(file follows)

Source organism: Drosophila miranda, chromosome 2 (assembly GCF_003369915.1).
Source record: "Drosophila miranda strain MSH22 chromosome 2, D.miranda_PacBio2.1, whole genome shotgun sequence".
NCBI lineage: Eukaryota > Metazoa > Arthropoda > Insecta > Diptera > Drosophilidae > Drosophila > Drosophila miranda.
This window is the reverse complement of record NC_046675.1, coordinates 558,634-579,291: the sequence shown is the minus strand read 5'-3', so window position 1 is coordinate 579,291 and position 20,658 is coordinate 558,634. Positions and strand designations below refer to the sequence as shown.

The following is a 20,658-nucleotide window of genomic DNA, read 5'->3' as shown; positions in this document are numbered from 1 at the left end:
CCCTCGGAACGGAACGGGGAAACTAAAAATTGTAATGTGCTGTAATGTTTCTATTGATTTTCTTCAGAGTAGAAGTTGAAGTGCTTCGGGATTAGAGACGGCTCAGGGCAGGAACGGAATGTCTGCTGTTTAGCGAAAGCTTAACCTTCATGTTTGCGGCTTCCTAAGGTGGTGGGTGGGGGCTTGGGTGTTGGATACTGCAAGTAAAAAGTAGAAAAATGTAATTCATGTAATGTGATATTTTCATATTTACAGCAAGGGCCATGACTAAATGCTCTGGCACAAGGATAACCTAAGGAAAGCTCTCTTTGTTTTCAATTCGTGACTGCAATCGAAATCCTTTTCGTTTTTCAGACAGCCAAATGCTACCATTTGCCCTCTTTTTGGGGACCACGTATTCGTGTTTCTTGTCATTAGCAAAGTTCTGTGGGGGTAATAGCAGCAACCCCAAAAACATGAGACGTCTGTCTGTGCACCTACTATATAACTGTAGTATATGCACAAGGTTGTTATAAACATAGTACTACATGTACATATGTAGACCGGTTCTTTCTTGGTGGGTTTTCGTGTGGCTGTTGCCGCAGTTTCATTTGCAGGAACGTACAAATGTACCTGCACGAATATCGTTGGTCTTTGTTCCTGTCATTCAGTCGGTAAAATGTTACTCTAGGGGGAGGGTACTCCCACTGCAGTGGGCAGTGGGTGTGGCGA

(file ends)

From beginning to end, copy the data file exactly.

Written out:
Source organism: Drosophila miranda, chromosome 2 (assembly GCF_003369915.1).
Source record: "Drosophila miranda strain MSH22 chromosome 2, D.miranda_PacBio2.1, whole genome shotgun sequence".
NCBI lineage: Eukaryota > Metazoa > Arthropoda > Insecta > Diptera > Drosophilidae > Drosophila > Drosophila miranda.
This window is the reverse complement of record NC_046675.1, coordinates 558,634-579,291: the sequence shown is the minus strand read 5'-3', so window position 1 is coordinate 579,291 and position 20,658 is coordinate 558,634. Positions and strand designations below refer to the sequence as shown.

The following is a 20,658-nucleotide window of genomic DNA, read 5'->3' as shown; positions in this document are numbered from 1 at the left end:
CCCTCGGAACGGAACGGGGAAACTAAAAATTGTAATGTGCTGTAATGTTTCTATTGATTTTCTTCAGAGTAGAAGTTGAAGTGCTTCGGGATTAGAGACGGCTCAGGGCAGGAACGGAATGTCTGCTGTTTAGCGAAAGCTTAACCTTCATGTTTGCGGCTTCCTAAGGTGGTGGGTGGGGGCTTGGGTGTTGGATACTGCAAGTAAAAAGTAGAAAAATGTAATTCATGTAATGTGATATTTTCATATTTACAGCAAGGGCCATGACTAAATGCTCTGGCACAAGGATAACCTAAGGAAAGCTCTCTTTGTTTTCAATTCGTGACTGCAATCGAAATCCTTTTCGTTTTTCAGACAGCCAAATGCTACCATTTGCCCTCTTTTTGGGGACCACGTATTCGTGTTTCTTGTCATTAGCAAAGTTCTGTGGGGGTAATAGCAGCAACCCCAAAAACATGAGACGTCTGTCTGTGCACCTACTATATAACTGTAGTATATGCACAAGGTTGTTATAAACATAGTACTACATGTACATATGTAGACCGGTTCTTTCTTGGTGGGTTTTCGTGTGGCTGTTGCCGCAGTTTCATTTGCAGGAACGTACAAATGTACCTGCACGAATATCGTTGGTCTTTGTTCCTGTCATTCAGTCGGTAAAATGTTACTCTAGGGGGAGGGTACTCCCACTGCAGTGGGCAGTGGGTGTGGCGA